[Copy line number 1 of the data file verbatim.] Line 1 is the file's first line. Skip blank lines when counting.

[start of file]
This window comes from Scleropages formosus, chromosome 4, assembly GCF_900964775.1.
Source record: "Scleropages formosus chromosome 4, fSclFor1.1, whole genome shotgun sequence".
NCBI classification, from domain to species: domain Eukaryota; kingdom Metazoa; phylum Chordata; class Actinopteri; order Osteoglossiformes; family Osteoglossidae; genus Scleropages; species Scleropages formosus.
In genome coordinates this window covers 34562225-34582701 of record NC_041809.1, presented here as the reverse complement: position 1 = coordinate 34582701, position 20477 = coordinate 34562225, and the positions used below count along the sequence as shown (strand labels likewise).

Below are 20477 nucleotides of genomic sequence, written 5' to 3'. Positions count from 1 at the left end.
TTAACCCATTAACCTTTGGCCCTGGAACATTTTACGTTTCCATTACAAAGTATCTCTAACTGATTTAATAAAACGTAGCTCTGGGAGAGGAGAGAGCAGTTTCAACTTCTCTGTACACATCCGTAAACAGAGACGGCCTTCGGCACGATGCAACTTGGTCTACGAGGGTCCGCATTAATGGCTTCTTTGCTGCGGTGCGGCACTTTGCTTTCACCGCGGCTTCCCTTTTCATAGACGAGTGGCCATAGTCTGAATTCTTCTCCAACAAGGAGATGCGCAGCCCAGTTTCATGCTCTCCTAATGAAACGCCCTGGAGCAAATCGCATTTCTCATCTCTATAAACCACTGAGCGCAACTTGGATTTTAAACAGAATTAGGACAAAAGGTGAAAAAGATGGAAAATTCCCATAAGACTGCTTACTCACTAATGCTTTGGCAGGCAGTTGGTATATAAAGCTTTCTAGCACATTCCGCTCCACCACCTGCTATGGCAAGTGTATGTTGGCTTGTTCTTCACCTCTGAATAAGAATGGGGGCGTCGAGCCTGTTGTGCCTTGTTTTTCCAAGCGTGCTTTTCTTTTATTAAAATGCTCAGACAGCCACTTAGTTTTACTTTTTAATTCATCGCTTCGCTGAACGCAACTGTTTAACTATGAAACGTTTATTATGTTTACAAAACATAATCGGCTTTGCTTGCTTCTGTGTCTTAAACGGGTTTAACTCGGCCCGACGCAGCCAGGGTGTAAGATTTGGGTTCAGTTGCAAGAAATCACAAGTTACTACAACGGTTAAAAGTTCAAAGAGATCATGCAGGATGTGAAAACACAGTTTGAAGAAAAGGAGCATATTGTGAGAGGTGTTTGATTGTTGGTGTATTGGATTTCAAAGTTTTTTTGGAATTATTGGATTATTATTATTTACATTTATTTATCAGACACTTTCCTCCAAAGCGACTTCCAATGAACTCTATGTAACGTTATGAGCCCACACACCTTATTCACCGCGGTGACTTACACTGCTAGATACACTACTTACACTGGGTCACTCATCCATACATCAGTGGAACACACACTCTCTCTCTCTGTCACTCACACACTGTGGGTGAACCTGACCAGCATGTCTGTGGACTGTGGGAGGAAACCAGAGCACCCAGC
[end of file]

This window comes from Scleropages formosus, chromosome 4, assembly GCF_900964775.1.